A new study by researchers at the University of Pittsburgh School of Medicine has shown that large animals with ailing livers can grow a new organ in their lymph nodes from their own liver cells.
Vanessa Hebditch, Director of Policy and Communications at the British Liver Trust, says: “Last year over a 1,000 liver transplants took place across the UK, but there is a shortage of donors and every year about 10% of those waiting for a transplant either die or are taken off the list because they are no longer suitable for transplantation.
“Researchers have struggled for a long time to find ways that liver cells can be transplanted to replace lost liver function without the need for the transplantation of a whole liver. This research describes a new method of doing this – if it became successful in the future then fewer people might need transplants. However, it’s important to recognise that this is very early stage research and it is a long way from having implications for patient care at the moment.
“In this study, the scientists have successfully transplanted liver cells into the lymph nodes in pigs, and the liver cells have grown and organised themselves like small liver ‘lobules’ and shown evidence of normal liver cell activity. At the moment the lobules are very small and they are only able to replace around 2% of a normal liver – a transplant can replace 100% so this will be a key issue to overcome. However, it is an exciting and innovative area of investigation for us to watch in the future.”
The chief functional cells of the liver are natural regenerators, and the lymph nodes serve as a nurturing place where they can multiply.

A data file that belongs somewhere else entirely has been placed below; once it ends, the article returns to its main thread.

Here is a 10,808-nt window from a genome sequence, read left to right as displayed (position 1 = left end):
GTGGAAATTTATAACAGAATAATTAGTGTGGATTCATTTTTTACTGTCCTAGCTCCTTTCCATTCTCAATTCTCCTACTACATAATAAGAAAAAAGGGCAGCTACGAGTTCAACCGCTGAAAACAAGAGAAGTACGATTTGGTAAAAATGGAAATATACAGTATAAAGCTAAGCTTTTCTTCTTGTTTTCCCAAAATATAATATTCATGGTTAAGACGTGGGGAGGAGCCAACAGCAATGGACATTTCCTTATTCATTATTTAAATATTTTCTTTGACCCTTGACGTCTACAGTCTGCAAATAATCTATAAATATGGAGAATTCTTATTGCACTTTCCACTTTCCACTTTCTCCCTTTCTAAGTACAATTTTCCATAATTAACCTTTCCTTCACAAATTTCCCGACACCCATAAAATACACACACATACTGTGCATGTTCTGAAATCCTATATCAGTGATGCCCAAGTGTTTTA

The study’s senior author Eric Lagasse, Associate Professor of Pathology at Pittsburgh says: “It's all about location, location, location. If hepatocytes get in the right spot and there is a need for liver functions, they will form an ectopic liver in the lymph node."
The cells of the liver normally replenish themselves, but need a healthy, nurturing environment to regenerate. However, in end-stage liver disease, the liver is bound up by scar tissue and too toxic for the cells to make a comeback. "The liver is in a frenzy to regenerate," said Lagasse, who also is a member of the McGowan Institute for Regenerative Medicine and the Pittsburgh Liver Research Center. "The hepatocytes try to repair their native liver, but they can't and they die."
Nearly a decade ago, Lagasse noticed that if he injected healthy liver cells into the lymph nodes of a mouse, they would flourish, forming an auxiliary liver to take over the tasks of the animals' genetically induced malfunctioning liver.
But mice are small. Lagasse and colleagues needed to show that a large animal could grow a meaningful mass of secondary liver tissue to overcome liver disease.
A recovery of liver function
To mimic human liver disease in pigs, the researchers diverted the main blood supply from the liver, and at the same time, they removed a piece of healthy liver tissue and extracted the hepatocytes. Those liver cells were then injected into the abdominal lymph nodes of the same animal they came from.
All six pigs showed a recovery of liver function, and close examination of their lymph nodes revealed not only thriving hepatocytes, but also a network of bile ducts and vasculature that spontaneously formed among the transplanted liver cells.
The auxiliary livers grew bigger when the damaged tissue in the animals' native liver was more severe, indicating that the animals' bodies are maintaining an equilibrium of liver mass, rather than having runaway growth akin to cancer.
These findings bolster the results of another recent study, in which Lagasse and colleagues at Mayo Clinic showed that healthy liver tissue grown in the lymph nodes of pigs with a genetic liver defect spontaneously migrated to the animals' livers, where they replaced diseased cells and cured the animals' liver disease.
So, regardless of the cause of liver disease, Lagasse expects growing auxiliary livers in the lymph nodes will help.